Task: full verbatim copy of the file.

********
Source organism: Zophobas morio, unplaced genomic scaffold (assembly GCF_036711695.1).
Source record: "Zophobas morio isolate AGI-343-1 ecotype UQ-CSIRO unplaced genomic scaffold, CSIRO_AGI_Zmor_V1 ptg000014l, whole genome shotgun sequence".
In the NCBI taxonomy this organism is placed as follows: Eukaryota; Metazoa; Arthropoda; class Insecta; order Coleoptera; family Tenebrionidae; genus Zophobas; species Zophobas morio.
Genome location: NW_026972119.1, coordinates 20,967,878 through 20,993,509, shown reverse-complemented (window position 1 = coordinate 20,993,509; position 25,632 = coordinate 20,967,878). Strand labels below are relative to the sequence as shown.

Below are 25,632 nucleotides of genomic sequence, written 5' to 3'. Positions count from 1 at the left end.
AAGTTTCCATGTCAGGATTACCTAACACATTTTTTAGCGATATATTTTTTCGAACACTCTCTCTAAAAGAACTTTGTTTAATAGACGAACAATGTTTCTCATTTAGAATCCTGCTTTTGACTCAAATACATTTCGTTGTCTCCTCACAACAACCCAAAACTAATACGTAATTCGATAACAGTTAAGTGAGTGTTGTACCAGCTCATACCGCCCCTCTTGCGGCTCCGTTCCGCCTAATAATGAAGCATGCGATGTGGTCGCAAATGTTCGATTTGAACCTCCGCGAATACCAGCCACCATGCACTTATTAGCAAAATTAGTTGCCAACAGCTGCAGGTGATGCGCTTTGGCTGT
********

Source organism: Zophobas morio, unplaced genomic scaffold (assembly GCF_036711695.1).
Source record: "Zophobas morio isolate AGI-343-1 ecotype UQ-CSIRO unplaced genomic scaffold, CSIRO_AGI_Zmor_V1 ptg000014l, whole genome shotgun sequence".
In the NCBI taxonomy this organism is placed as follows: Eukaryota; Metazoa; Arthropoda; class Insecta; order Coleoptera; family Tenebrionidae; genus Zophobas; species Zophobas morio.
Genome location: NW_026972119.1, coordinates 20,967,878 through 20,993,509, shown reverse-complemented (window position 1 = coordinate 20,993,509; position 25,632 = coordinate 20,967,878). Strand labels below are relative to the sequence as shown.

Below are 25,632 nucleotides of genomic sequence, written 5' to 3'. Positions count from 1 at the left end.
AAGTTTCCATGTCAGGATTACCTAACACATTTTTTAGCGATATATTTTTTCGAACACTCTCTCTAAAAGAACTTTGTTTAATAGACGAACAATGTTTCTCATTTAGAATCCTGCTTTTGACTCAAATACATTTCGTTGTCTCCTCACAACAACCCAAAACTAATACGTAATTCGATAACAGTTAAGTGAGTGTTGTACCAGCTCATACCGCCCCTCTTGCGGCTCCGTTCCGCCTAATAATGAAGCATGCGATGTGGTCGCAAATGTTCGATTTGAACCTCCGCGAATACCAGCCACCATGCACTTATTAGCAAAATTAGTTGCCAACAGCTGCAGGTGATGCGCTTTGGCTGT